Despite the first decline in U.S. traffic deaths after seven quarters of year-over-year increases, the nation should be alarmed by the overall surge in fatalities over the last decade, and it is incumbent on the automotive industry, regulators and lawmakers to act urgently to reverse this public health crisis.
In the second quarter of this year alone, 10,590 people died on U.S. roads, NHTSA reported. While that is a 4.9 percent improvement over the same period the previous year, the three-month tally equals nearly a third of the total number of traffic fatalities in all of 2011.
Annual traffic deaths in 2021 were 32 percent higher than they were a decade earlier. They had been trending down from 2016 to 2019 before a sharp turn back up in 2020 and again in 2021. This could be attributed to a number of factors — poor road infrastructure, an increase in aggressive and distracted driving, and rising alcohol and recreational drug use. And we do not yet know whether there is a correlation with the psychological effects of the COVID-19 pandemic.
To be sure, the industry has engineered new vehicles to be safer than ever, whether it's improvements in vehicle structure to better absorb crashes or technologies that prevent collisions or at least mitigate impact and bodily harm. But with the average age of the U.S. fleet surpassing 12 years, there is still a large population of vehicles without the most modern safety features.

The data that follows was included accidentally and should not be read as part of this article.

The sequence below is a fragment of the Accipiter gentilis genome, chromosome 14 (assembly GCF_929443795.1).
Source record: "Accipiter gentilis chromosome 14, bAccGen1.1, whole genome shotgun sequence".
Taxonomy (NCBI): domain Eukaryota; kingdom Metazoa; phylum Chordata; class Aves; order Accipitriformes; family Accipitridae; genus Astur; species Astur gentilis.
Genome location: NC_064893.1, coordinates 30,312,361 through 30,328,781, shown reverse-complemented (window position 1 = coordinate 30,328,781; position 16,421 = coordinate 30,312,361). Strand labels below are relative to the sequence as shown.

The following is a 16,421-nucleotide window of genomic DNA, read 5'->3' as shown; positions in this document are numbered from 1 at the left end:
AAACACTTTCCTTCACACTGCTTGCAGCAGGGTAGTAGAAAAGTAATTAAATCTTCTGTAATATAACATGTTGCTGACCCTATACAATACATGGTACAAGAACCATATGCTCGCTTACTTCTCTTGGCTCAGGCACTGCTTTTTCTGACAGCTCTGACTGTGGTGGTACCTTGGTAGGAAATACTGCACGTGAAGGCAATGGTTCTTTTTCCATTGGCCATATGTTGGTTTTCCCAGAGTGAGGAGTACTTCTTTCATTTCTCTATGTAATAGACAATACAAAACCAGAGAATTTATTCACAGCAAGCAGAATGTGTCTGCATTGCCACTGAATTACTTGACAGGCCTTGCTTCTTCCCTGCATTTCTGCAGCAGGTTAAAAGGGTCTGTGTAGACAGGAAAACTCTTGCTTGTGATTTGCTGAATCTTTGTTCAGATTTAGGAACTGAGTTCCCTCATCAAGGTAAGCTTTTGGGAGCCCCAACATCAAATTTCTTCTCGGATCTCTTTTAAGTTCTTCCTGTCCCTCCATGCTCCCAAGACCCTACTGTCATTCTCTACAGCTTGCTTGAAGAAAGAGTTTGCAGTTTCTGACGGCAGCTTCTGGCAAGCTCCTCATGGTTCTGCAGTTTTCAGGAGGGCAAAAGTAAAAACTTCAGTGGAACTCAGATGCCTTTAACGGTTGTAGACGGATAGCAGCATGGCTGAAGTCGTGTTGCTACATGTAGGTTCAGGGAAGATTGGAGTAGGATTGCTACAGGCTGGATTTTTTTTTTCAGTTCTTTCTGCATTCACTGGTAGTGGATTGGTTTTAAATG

The federal government, to its credit, is addressing the cause of one-third of annual traffic deaths: drunken driving. The National Transportation Safety Board is calling for NHTSA to require passive alcohol-detection systems and/or advanced driver-monitoring systems in all new vehicles. And the infrastructure law signed last year orders NHTSA to issue a final rule by 2024 requiring new vehicles to be equipped with tech that stops impaired people from driving.
It's discouraging that Sen. Mike Rounds, R-S.D., is leading an effort to reverse the requirement. He contends, according to a spokesperson, the government would have "unchecked authority to place passive technology in vehicles that could easily violate privacy rights of law-abiding citizens."
A drunken driver can violate an innocent person's right to not be mangled or killed. That supersedes Rounds' specious argument of governmental meddling. We urge all stakeholders to continue to act to protect people's lives.